LOUISVILLE, KY., August 17, 1862-5 p. m.
Major General H. W. HALLECK:
Rebels have taken London in rear of General Morgan and captured teams. I have sent Metcalfe's cavalry and Ninth Pennsylvania Cavalry, with two pieces of artillery and all the infantry. I have in their rear four pieces of artillery. Morgan will be attacked in front to-morrow or next day by large force. News from Tennessee bad. General Buell will be in trouble. Governor Tod furnishing no troops places General Morgan in great jeopardy.
J. T. BOYLE,
LOUISVILLE, August 17, 1862.
Colonel A. STAGER,
Manager United States Military Telegraph:
Received the following from Nashville to-day:
Weather looks squally down here. A full battery of artillery arrived from Stevenson last night; two more coming up from Mouthville [?]; one from Columbia, mounted. Rebels in United States uniform between here and Murfreesborough. Judge Brien, a strong Union man here, reveals plans of the rebels to attack General Buell's front with cavalry, then advance rear and flank. New troops arriving in Kentucky.
Assistant Manager U. S. Military Telegraph Lines.
WAR DEPARTMENT, Washington, August 17, 1862.
Governor MORTON, Indianapolis, Ind.,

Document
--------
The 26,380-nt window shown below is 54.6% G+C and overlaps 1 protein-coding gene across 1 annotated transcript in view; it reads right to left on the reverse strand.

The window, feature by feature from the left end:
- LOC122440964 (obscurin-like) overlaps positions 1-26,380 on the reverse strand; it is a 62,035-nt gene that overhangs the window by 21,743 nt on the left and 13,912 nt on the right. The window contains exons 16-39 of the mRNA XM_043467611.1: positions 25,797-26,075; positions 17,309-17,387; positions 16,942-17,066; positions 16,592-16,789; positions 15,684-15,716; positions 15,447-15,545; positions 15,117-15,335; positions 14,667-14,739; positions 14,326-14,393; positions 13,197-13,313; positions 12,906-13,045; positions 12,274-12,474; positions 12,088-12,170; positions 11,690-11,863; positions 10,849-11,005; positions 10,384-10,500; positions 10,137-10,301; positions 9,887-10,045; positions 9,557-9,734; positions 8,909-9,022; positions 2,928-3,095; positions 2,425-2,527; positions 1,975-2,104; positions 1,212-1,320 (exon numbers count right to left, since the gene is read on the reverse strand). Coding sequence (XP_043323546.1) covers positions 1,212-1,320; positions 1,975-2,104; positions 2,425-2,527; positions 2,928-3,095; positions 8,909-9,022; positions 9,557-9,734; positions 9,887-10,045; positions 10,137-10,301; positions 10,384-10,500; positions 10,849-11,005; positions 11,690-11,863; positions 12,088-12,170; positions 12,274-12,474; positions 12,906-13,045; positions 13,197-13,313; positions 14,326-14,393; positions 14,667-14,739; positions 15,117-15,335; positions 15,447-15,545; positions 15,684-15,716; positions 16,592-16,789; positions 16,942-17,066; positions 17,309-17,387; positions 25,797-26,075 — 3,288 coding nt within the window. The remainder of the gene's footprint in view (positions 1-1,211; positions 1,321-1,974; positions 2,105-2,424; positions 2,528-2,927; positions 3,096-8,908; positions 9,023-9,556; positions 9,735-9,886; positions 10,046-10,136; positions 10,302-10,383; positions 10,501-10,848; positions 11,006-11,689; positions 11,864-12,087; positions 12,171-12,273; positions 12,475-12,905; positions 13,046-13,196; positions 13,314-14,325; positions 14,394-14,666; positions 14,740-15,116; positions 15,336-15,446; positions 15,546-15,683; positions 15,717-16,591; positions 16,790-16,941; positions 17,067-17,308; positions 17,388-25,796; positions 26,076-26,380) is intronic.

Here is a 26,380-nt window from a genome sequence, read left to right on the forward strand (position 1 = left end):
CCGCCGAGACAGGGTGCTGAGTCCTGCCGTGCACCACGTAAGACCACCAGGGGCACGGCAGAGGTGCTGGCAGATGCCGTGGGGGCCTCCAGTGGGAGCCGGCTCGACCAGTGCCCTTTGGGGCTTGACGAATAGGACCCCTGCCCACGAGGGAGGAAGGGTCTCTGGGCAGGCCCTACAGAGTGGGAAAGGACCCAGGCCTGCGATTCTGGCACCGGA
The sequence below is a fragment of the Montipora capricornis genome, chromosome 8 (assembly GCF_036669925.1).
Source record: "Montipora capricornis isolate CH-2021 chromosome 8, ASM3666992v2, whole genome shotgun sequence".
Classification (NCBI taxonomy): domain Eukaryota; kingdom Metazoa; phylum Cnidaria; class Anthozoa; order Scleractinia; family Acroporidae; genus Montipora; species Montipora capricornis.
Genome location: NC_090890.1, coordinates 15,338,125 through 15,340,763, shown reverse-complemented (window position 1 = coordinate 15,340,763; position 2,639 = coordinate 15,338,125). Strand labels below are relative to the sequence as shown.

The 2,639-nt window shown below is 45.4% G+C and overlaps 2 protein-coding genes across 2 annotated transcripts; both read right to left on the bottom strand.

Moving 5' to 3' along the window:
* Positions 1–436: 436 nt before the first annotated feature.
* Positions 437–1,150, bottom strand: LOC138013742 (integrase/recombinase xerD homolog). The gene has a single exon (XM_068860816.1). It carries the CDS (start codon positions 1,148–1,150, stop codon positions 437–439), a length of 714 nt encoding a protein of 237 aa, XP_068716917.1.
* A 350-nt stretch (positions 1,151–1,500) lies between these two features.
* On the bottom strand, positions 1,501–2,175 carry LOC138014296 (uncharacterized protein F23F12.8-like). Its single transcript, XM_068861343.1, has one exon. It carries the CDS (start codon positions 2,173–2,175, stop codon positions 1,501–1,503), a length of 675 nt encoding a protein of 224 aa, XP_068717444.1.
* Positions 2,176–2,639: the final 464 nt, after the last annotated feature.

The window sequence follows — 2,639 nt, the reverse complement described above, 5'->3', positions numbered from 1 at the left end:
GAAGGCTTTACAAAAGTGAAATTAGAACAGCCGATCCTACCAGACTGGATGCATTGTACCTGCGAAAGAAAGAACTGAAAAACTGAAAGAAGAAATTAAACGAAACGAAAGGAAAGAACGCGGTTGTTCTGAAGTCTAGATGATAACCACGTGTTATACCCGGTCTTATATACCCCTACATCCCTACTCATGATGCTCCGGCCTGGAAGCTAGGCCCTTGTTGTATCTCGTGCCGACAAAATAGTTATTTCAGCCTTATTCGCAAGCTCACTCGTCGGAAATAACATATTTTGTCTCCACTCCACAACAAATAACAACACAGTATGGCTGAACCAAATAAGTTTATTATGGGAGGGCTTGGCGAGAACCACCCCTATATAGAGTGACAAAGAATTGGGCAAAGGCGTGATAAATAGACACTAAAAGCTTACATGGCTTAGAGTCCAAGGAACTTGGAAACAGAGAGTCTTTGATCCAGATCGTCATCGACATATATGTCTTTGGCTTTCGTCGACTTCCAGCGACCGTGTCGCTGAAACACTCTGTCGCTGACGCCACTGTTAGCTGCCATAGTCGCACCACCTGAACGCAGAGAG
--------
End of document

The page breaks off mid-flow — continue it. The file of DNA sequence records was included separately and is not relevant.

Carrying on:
Governor TOD, Columbus, Ohio:
Please send troops as rapidly as possible into Kentucky to such places as General Buell may designate.
H. W. HALLECK,
COLUMBUS, OHIO, August 17, 1862-9.35 p. m.
Honorable E. M. STANTON:
I have very urgent calls from General Boyle for troops, but cannot respond before Wednesday, when, if not disappointed in clothing and camp equipage, I will send him four or five regiments.
INDIANAPOLIS, IND., August 17, 1862.
E. M. STANTON, Secretary of War:
General Boyle telegraphs that Kentucky is invaded by large forces at three points. He calls for all troops I can send. I send him 1,000 to-night, 7,000 to-morrow, and 16,000 more in camp that can be sent as soon as armed and organized. At least 5,000 men are recruited and will be in camp this week. Cannot arms be sent immediately? I have